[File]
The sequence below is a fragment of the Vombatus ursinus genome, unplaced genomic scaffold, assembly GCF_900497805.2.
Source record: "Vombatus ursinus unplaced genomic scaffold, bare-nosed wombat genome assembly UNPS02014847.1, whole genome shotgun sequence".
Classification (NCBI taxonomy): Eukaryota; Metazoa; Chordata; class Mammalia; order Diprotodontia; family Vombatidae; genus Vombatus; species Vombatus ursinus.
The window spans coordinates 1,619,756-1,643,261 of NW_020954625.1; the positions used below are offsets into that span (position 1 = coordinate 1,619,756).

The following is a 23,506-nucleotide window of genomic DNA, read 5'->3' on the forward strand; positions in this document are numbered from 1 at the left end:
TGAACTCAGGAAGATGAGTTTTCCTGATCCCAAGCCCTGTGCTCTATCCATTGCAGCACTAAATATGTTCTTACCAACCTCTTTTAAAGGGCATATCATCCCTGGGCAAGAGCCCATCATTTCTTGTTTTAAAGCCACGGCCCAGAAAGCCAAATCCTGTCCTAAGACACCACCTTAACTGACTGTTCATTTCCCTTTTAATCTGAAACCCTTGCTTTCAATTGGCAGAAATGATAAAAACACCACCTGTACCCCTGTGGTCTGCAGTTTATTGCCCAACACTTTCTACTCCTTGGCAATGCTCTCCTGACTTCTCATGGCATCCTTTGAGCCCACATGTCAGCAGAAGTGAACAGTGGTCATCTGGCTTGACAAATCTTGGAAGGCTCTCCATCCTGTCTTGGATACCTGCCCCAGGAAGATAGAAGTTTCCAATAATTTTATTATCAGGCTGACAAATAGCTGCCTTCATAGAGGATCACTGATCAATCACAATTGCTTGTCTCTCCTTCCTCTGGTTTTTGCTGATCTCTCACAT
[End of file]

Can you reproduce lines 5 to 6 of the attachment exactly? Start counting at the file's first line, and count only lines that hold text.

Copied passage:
The following is a 23,506-nucleotide window of genomic DNA, read 5'->3' on the forward strand; positions in this document are numbered from 1 at the left end:
TGAACTCAGGAAGATGAGTTTTCCTGATCCCAAGCCCTGTGCTCTATCCATTGCAGCACTAAATATGTTCTTACCAACCTCTTTTAAAGGGCATATCATCCCTGGGCAAGAGCCCATCATTTCTTGTTTTAAAGCCACGGCCCAGAAAGCCAAATCCTGTCCTAAGACACCACCTTAACTGACTGTTCATTTCCCTTTTAATCTGAAACCCTTGCTTTCAATTGGCAGAAATGATAAAAACACCACCTGTACCCCTGTGGTCTGCAGTTTATTGCCCAACACTTTCTACTCCTTGGCAATGCTCTCCTGACTTCTCATGGCATCCTTTGAGCCCACATGTCAGCAGAAGTGAACAGTGGTCATCTGGCTTGACAAATCTTGGAAGGCTCTCCATCCTGTCTTGGATACCTGCCCCAGGAAGATAGAAGTTTCCAATAATTTTATTATCAGGCTGACAAATAGCTGCCTTCATAGAGGATCACTGATCAATCACAATTGCTTGTCTCTCCTTCCTCTGGTTTTTGCTGATCTCTCACAT